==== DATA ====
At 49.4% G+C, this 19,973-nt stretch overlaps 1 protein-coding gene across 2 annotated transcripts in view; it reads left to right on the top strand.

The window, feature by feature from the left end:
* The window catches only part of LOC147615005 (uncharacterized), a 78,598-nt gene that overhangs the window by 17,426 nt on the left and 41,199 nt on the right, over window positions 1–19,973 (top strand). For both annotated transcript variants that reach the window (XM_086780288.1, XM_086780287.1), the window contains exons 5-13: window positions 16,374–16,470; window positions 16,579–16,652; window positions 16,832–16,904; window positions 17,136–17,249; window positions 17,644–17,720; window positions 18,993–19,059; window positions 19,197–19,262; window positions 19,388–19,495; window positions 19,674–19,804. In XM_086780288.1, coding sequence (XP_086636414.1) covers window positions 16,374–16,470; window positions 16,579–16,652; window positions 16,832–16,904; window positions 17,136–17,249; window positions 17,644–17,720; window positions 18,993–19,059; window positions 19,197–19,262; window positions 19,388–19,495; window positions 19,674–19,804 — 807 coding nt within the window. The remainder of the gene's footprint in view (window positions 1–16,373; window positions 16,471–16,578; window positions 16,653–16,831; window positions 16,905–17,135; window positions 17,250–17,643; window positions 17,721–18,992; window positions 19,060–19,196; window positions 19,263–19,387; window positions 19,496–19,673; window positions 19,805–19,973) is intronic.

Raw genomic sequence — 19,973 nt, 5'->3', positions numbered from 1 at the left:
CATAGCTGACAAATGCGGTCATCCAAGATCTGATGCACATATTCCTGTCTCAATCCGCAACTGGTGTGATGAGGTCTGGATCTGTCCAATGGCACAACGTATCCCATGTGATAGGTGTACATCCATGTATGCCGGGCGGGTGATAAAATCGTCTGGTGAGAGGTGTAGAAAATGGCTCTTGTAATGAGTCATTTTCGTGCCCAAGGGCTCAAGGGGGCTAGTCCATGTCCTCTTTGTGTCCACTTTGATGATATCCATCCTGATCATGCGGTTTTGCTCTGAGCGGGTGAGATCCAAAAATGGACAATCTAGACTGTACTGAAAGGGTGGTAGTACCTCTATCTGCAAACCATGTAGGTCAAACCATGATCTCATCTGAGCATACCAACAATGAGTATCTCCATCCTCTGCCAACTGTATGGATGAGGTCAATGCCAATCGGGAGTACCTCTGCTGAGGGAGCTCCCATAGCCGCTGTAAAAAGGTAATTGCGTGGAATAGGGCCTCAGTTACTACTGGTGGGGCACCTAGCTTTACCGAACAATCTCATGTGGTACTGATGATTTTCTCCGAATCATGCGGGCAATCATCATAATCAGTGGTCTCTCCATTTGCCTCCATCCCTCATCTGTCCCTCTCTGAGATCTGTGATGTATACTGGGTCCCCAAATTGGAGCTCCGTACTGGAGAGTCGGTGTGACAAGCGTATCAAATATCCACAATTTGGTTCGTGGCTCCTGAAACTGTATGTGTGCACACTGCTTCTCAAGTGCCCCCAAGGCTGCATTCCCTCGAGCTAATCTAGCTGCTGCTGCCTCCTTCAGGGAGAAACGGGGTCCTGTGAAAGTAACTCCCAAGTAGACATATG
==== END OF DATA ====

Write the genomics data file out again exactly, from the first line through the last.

At 49.4% G+C, this 19,973-nt stretch overlaps 1 protein-coding gene across 2 annotated transcripts in view; it reads left to right on the top strand.

The window, feature by feature from the left end:
* The window catches only part of LOC147615005 (uncharacterized), a 78,598-nt gene that overhangs the window by 17,426 nt on the left and 41,199 nt on the right, over window positions 1–19,973 (top strand). For both annotated transcript variants that reach the window (XM_086780288.1, XM_086780287.1), the window contains exons 5-13: window positions 16,374–16,470; window positions 16,579–16,652; window positions 16,832–16,904; window positions 17,136–17,249; window positions 17,644–17,720; window positions 18,993–19,059; window positions 19,197–19,262; window positions 19,388–19,495; window positions 19,674–19,804. In XM_086780288.1, coding sequence (XP_086636414.1) covers window positions 16,374–16,470; window positions 16,579–16,652; window positions 16,832–16,904; window positions 17,136–17,249; window positions 17,644–17,720; window positions 18,993–19,059; window positions 19,197–19,262; window positions 19,388–19,495; window positions 19,674–19,804 — 807 coding nt within the window. The remainder of the gene's footprint in view (window positions 1–16,373; window positions 16,471–16,578; window positions 16,653–16,831; window positions 16,905–17,135; window positions 17,250–17,643; window positions 17,721–18,992; window positions 19,060–19,196; window positions 19,263–19,387; window positions 19,496–19,673; window positions 19,805–19,973) is intronic.

Raw genomic sequence — 19,973 nt, 5'->3', positions numbered from 1 at the left:
CATAGCTGACAAATGCGGTCATCCAAGATCTGATGCACATATTCCTGTCTCAATCCGCAACTGGTGTGATGAGGTCTGGATCTGTCCAATGGCACAACGTATCCCATGTGATAGGTGTACATCCATGTATGCCGGGCGGGTGATAAAATCGTCTGGTGAGAGGTGTAGAAAATGGCTCTTGTAATGAGTCATTTTCGTGCCCAAGGGCTCAAGGGGGCTAGTCCATGTCCTCTTTGTGTCCACTTTGATGATATCCATCCTGATCATGCGGTTTTGCTCTGAGCGGGTGAGATCCAAAAATGGACAATCTAGACTGTACTGAAAGGGTGGTAGTACCTCTATCTGCAAACCATGTAGGTCAAACCATGATCTCATCTGAGCATACCAACAATGAGTATCTCCATCCTCTGCCAACTGTATGGATGAGGTCAATGCCAATCGGGAGTACCTCTGCTGAGGGAGCTCCCATAGCCGCTGTAAAAAGGTAATTGCGTGGAATAGGGCCTCAGTTACTACTGGTGGGGCACCTAGCTTTACCGAACAATCTCATGTGGTACTGATGATTTTCTCCGAATCATGCGGGCAATCATCATAATCAGTGGTCTCTCCATTTGCCTCCATCCCTCATCTGTCCCTCTCTGAGATCTGTGATGTATACTGGGTCCCCAAATTGGAGCTCCGTACTGGAGAGTCGGTGTGACAAGCGTATCAAATATCCACAATTTGGTTCGTGGCTCCTGAAACTGTATGTGTGCACACTGCTTCTCAAGTGCCCCCAAGGCTGCATTCCCTCGAGCTAATCTAGCTGCTGCTGCCTCCTTCAGGGAGAAACGGGGTCCTGTGAAAGTAACTCCCAAGTAGACATATG